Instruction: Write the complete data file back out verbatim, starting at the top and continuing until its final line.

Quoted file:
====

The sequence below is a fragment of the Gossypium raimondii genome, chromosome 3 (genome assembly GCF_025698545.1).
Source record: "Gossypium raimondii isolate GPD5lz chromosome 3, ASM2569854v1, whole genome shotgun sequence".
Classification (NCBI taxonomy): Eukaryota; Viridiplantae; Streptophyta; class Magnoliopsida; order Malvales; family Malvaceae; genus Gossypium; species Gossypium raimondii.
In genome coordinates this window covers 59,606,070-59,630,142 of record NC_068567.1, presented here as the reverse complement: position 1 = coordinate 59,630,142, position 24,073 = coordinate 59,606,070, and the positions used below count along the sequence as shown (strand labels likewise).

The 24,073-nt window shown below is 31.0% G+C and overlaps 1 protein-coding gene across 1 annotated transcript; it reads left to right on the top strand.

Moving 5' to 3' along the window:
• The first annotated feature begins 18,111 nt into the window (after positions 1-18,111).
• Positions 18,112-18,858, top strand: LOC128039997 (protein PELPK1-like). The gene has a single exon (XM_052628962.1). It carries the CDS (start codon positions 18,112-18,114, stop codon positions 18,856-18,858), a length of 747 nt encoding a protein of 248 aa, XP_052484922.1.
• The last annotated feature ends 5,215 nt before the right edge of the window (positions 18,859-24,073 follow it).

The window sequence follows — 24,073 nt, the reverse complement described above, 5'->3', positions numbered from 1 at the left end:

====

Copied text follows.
The sequence below is a fragment of the Gossypium raimondii genome, chromosome 3 (genome assembly GCF_025698545.1).
Source record: "Gossypium raimondii isolate GPD5lz chromosome 3, ASM2569854v1, whole genome shotgun sequence".
Classification (NCBI taxonomy): Eukaryota; Viridiplantae; Streptophyta; class Magnoliopsida; order Malvales; family Malvaceae; genus Gossypium; species Gossypium raimondii.
In genome coordinates this window covers 59,606,070-59,630,142 of record NC_068567.1, presented here as the reverse complement: position 1 = coordinate 59,630,142, position 24,073 = coordinate 59,606,070, and the positions used below count along the sequence as shown (strand labels likewise).

The 24,073-nt window shown below is 31.0% G+C and overlaps 1 protein-coding gene across 1 annotated transcript; it reads left to right on the top strand.

Moving 5' to 3' along the window:
• The first annotated feature begins 18,111 nt into the window (after positions 1-18,111).
• Positions 18,112-18,858, top strand: LOC128039997 (protein PELPK1-like). The gene has a single exon (XM_052628962.1). It carries the CDS (start codon positions 18,112-18,114, stop codon positions 18,856-18,858), a length of 747 nt encoding a protein of 248 aa, XP_052484922.1.
• The last annotated feature ends 5,215 nt before the right edge of the window (positions 18,859-24,073 follow it).

The window sequence follows — 24,073 nt, the reverse complement described above, 5'->3', positions numbered from 1 at the left end: